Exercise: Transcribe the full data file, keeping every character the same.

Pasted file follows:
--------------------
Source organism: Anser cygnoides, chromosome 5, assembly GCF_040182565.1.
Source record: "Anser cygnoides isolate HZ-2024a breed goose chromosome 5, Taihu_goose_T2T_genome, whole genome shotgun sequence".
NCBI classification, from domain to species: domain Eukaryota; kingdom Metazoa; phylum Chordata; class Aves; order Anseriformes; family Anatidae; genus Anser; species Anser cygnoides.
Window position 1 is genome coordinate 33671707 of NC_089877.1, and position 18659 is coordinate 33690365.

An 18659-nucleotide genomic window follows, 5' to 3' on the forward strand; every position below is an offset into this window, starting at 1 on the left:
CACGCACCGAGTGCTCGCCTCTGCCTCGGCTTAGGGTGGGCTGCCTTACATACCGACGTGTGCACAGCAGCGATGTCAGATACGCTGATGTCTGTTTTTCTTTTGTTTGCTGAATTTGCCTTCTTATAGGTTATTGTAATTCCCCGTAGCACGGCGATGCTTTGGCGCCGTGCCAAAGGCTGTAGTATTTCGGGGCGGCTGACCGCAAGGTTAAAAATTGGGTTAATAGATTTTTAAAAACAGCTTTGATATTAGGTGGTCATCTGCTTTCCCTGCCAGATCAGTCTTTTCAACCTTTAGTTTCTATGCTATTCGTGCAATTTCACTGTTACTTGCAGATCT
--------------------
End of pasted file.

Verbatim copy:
Source organism: Anser cygnoides, chromosome 5, assembly GCF_040182565.1.
Source record: "Anser cygnoides isolate HZ-2024a breed goose chromosome 5, Taihu_goose_T2T_genome, whole genome shotgun sequence".
NCBI classification, from domain to species: domain Eukaryota; kingdom Metazoa; phylum Chordata; class Aves; order Anseriformes; family Anatidae; genus Anser; species Anser cygnoides.
Window position 1 is genome coordinate 33671707 of NC_089877.1, and position 18659 is coordinate 33690365.

An 18659-nucleotide genomic window follows, 5' to 3' on the forward strand; every position below is an offset into this window, starting at 1 on the left:
CACGCACCGAGTGCTCGCCTCTGCCTCGGCTTAGGGTGGGCTGCCTTACATACCGACGTGTGCACAGCAGCGATGTCAGATACGCTGATGTCTGTTTTTCTTTTGTTTGCTGAATTTGCCTTCTTATAGGTTATTGTAATTCCCCGTAGCACGGCGATGCTTTGGCGCCGTGCCAAAGGCTGTAGTATTTCGGGGCGGCTGACCGCAAGGTTAAAAATTGGGTTAATAGATTTTTAAAAACAGCTTTGATATTAGGTGGTCATCTGCTTTCCCTGCCAGATCAGTCTTTTCAACCTTTAGTTTCTATGCTATTCGTGCAATTTCACTGTTACTTGCAGATCT